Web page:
"At Dunbar, we were given something that prepared us for life. It was an attitude, a belief that we had potential and could be anything we wanted to be. It was not because we had money or because the world was a great place, but because we were inspired," said Charlotte K. Brooks, former head of the English department of the D.C. public schools.
Dunbar graduates credited their families and teachers with providing them with the kind of atmosphere that encouraged success.
Dr. Lillian Wheeler was one of four women in her medical school class at Howard, and one of three black women practicing medicine in the District at the time of her graduation.
"My grandfather was a slave and could neither read nor write. He would make my mother read him every single thing that was in the paper. She'd say, 'Daddy, there ain't nothin' in this paper,' and he would say, 'Don't tell me all that writing don't mean anything, so come on and read.' I grew up with that and so did most of the others," she said.
Many of the teachers attended the nation's best white schools, like Harvard, Yale, Dartmouth and Cornell, and had returned to Dunbar when the white world of the early century spat upon a black scholar's aspirations.
One of the teachers, Mary Huntley, entered Radcliffe in 1914. She was the only black in the Class of 1918, and at times, the only one in her college.
She endured this loneliness, she says, to prove that "coloreds" could compete with whites on a national level. Though she is more than 80 years old, she still seethes articulately at anybody who frustrates the objectives for which she fought -- complete racial integration.
She rails against the label "middle class," lambastes those who voted down establishment of an academic high school here because they considered it elitist, and speaks despairingly of recent immigrants from the South who have come to Washington and moved into positions of power. Their different speech patterns turn her off.
"It's the cotton pickers running the city who are jealous of what we have accomplished here," she said, referring to Mayor Marion Barry, who was born in Itta Bena, Miss., and chopped cotton by his mother's side in the fields of Arkansas.
"They call anybody who speaks English middle class and a snob. Well, Barry is a cotton picker. You've got to look like a cotton picker and speak black English to get listened to, but we live in an integrated country and people preaching segregation are closing the door in their own face."
Dunbar has often been portrayed by its detractors as a spawning ground for an elitist black middle class. Yet "middle class" is a term that for a variety of reasons, many of these Dunbar graduates uniformly despise.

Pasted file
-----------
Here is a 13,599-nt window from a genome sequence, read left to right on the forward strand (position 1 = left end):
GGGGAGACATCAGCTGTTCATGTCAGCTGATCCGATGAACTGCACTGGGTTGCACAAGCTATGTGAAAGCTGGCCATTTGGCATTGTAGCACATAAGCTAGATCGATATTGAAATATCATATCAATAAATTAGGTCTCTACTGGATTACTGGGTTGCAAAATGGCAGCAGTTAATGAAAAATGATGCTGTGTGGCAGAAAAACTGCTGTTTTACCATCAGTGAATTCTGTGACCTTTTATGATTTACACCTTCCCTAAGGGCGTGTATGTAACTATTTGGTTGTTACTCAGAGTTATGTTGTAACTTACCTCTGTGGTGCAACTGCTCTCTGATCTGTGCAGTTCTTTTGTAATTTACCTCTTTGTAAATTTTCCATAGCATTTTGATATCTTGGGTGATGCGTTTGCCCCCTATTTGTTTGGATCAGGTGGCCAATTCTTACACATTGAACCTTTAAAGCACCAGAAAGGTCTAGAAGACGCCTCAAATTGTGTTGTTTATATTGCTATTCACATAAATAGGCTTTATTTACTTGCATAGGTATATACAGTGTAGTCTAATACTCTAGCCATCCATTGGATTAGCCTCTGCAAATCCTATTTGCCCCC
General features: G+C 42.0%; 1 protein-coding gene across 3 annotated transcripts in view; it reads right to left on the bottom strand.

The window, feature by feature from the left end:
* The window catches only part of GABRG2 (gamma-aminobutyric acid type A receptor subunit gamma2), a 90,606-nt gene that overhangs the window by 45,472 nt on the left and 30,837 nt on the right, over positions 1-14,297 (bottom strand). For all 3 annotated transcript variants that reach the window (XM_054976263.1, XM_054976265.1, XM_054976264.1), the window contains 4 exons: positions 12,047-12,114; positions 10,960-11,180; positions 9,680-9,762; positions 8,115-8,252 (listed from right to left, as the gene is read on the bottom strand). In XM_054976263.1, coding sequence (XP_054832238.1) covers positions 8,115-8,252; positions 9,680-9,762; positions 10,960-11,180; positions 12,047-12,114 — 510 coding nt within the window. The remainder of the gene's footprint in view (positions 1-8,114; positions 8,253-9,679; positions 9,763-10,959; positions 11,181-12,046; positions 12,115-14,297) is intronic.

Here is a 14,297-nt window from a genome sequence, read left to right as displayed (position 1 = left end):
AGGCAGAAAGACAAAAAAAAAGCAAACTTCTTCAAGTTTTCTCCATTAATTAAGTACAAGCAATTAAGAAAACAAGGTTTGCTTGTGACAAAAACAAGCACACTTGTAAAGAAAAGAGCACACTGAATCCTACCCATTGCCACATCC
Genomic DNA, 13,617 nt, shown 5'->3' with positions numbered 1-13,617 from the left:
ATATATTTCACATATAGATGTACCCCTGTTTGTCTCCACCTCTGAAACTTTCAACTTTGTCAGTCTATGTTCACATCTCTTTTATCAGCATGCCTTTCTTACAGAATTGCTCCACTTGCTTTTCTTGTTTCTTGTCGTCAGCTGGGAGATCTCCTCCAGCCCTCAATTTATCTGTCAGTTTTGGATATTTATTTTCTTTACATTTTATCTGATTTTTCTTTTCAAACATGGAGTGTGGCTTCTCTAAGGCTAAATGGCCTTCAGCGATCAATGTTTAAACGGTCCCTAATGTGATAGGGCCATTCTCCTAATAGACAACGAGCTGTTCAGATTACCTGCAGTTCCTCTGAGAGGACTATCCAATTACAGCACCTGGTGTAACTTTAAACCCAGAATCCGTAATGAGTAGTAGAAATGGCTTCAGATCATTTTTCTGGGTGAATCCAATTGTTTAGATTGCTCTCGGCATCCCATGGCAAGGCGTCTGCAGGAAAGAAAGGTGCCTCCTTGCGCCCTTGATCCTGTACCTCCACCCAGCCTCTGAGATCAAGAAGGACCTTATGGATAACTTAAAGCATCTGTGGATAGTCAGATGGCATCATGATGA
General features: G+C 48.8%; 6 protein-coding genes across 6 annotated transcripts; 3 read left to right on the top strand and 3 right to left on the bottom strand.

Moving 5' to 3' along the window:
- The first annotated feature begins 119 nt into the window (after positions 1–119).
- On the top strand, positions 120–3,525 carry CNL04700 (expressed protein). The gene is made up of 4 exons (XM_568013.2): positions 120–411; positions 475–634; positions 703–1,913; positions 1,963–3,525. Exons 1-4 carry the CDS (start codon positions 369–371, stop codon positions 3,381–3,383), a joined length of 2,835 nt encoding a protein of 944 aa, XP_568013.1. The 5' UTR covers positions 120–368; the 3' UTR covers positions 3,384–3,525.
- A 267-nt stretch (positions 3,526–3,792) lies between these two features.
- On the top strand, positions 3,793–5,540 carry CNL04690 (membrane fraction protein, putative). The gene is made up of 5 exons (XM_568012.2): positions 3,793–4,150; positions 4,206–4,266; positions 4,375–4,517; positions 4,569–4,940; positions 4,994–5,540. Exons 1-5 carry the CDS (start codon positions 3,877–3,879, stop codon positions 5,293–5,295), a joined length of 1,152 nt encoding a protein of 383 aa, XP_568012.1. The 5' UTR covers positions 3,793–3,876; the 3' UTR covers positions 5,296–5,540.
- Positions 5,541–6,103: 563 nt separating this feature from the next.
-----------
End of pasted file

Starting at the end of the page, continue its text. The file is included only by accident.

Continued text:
"We never starved," says Charlotte Brooks, "and we were pretty protected. But people say that middle class means blacks imitating whites. Well, we didn't have any whites to imitate."
To Marvin Hightower, the label itself is a joke. "When we were starting out," he said, "there was no middle class. You were wither working or you weren't. I kind of resent it. The white man puts this classification down and thinks that he can lump all of us together."
They are well off economically and they sometimes speak condescendingly of those outside the social circle of their own proverbial "we." But they are proud to say they are products of black struggle in an era when problems and solutions were viewed in different terms than today.
"Our parents protected us," said former teacher Julin Leale, "because they didn't want us to know that there was anything we couldn't do. And I can accept that -- no, i appreciate that."
"If liking books and art and education makes us middle class," adds Brooks, "then I guess I am middle class."
Though teacher Mary Huntley might have been in school to compete, many of her students said they were not preparing to integrate the world in her image.
"When integration came we were ready," says Mrs. Brooks, "but we didn't just close up and die because the white world excluded us. We were too busy to wait for integration; we were living."
Marvin W. Hightower, 62, who owns a printing business here, was a bit more blunt in his prescription for black success.
"Everything I did, I did for me, and that's the way you should go," he said, candidly.
"You've got to put your finger up and go the way the wind blows. You've got to go for the gusto, you know, gusto is a great thing. I don't think a black man should ever duck the gusto. I think you should get some of it. That's how I got where I am -- by going for the gusto and outsmarting the white man."